Friday, April 18, 2008

Controversial art project poses dilemma for media

The Yale Daily News found itself at the center of a bizarre tug of war over the truth this week when it reported Thursday that a student had artificially inseminated herself repeatedly and taken abortion drugs to induce miscarriages for an art project.

The story of senior art major Aliza Shvarts' project swept like wildfire across the Internet, showing up in news accounts and blogs. National groups on both sides of the abortion debate immediately condemned the project. Activists gathered at the school to protest.

On Friday Yale issued a statement saying the university had investigated the story and had found it all to be a hoax.

"Ms. Shvarts is engaged in performance art," said the statement by university spokesperson Helaine S. Klasky. "She stated to three senior Yale University officials today, including two deans, that she did not impregnate herself and that she did not induce any miscarriages. The entire project is an art piece, a creative fiction designed to draw attention to the ambiguity surrounding form and function of a woman’s body."

The statement went on to say that Shvarts "is an artist and has the right to express herself through performance art."

But Shvarts is standing by her project. In a convoluted guest column published in Friday's Yale Daily News, she described her process and in an interview she told the newspaper that the university's statement is "ultimately inaccurate."

The incident is even causing a stir on Wikipedia, where a report on the controversy was being "considered for deletion" and "flagged for rescue," according to the user-generated online encyclopedia's deletion policy.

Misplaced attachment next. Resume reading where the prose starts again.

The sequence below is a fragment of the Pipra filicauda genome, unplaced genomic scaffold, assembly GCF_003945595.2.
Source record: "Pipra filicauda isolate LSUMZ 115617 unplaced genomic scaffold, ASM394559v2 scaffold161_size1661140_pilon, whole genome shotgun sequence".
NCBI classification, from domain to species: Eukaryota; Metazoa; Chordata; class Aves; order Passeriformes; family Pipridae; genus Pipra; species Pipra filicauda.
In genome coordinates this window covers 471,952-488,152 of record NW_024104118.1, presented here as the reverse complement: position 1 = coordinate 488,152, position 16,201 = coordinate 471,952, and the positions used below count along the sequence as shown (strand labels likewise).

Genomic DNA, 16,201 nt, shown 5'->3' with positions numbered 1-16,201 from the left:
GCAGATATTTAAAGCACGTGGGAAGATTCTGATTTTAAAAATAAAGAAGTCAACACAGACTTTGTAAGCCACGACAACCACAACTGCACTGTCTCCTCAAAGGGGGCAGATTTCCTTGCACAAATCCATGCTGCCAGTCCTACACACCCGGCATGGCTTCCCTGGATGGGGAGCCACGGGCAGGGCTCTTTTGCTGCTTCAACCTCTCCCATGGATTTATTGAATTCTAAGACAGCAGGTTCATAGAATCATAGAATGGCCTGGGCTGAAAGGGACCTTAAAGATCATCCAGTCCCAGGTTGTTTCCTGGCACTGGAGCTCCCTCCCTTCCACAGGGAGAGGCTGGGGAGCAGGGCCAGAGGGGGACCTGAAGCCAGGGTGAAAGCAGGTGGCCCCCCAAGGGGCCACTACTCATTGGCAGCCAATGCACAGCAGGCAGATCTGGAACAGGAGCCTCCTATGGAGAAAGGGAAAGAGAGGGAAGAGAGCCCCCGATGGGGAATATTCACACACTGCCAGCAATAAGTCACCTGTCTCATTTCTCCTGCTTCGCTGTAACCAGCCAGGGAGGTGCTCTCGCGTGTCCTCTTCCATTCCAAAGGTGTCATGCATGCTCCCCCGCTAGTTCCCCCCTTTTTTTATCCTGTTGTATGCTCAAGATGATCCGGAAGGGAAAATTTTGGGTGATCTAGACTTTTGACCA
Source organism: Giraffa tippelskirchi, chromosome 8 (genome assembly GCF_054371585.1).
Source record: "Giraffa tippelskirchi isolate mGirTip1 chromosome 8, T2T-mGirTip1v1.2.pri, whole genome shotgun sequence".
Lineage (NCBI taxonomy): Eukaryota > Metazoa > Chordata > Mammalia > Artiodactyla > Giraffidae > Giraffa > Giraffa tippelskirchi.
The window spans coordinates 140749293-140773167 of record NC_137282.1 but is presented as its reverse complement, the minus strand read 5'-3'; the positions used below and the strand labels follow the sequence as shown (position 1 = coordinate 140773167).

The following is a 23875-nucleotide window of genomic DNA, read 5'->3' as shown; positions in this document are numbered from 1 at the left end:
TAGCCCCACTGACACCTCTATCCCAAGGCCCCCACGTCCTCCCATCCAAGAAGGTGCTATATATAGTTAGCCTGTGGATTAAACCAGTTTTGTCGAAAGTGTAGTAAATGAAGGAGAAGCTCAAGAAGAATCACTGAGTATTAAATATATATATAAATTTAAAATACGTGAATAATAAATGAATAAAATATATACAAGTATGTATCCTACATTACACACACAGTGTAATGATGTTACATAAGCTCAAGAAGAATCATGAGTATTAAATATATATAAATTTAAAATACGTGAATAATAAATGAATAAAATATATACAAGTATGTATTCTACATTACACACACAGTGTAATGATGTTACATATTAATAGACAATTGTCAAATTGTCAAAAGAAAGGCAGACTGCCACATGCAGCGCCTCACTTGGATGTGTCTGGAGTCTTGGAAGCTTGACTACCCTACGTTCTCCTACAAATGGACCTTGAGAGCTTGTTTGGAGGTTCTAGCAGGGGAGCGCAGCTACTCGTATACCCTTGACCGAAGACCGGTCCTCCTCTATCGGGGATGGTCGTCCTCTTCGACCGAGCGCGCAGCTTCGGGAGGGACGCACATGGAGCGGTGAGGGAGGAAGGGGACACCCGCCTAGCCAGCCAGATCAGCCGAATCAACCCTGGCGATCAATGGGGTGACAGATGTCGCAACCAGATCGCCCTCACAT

Shvarts is scheduled to display the controversial senior art project, a presentation that supposedly includes video footage of the artist in her bathtub cramping and bleeding from a self-induced miscarriage, next Tuesday. She told reporters the work would also include a sculpture that incorporates her own blood from the forced miscarriages and a spoken piece describing what she had done.

Did Aliza Shvarts repeatedly impregnate herself and then abort the fetuses? Or did she stage an elaborate hoax? How can news organizations like the Yale Daily News learn the truth? How can newspapers -- student and professional -- avoid getting pulled into hoaxes?

It's a fascinating dilemma for the Yale newspaper and for student newspapers everywhere.

A great how-to on video blogging

Al Tompkins of the Poynter Institute offers a great how-to on video blogging in this YouTube video.

In addition to recommending particular tools like the much talked-about Flip video camera, Snapz Pro X (Snapz Pro Z for PC) for capturing video on your computer screen, and Videocue 2, a cheap but effective teleprompter program, he offers some suggestions on producing Web-quality video quickly. These useful tips can be applied to Web video news reporting as well as video blogging.

And if you don't already regularly "attend," check out "Al's Morning Meeting," Tompkins' daily list of story ideas that college papers as well as professional news organizations can pick up and run with.

Thursday, April 17, 2008

Check out UWIRE's campus safety project

UWIRE, a membership organization for college media that aggregates and distributes student-generated content, has put together an impressive package on campus safety around the country to mark the first anniversary of the Virginia Tech massacre.

The package, entitled "State of Alert: Campus Safety in the aftermath of Virginia Tech," includes stories, columns and video from The Collegiate Times at Virginia Tech, the Northern Star at Northern Illinois University (where a former student killed five students and wounded 16 before killing himself on Valentine's Day), and more than a dozen other student newspapers.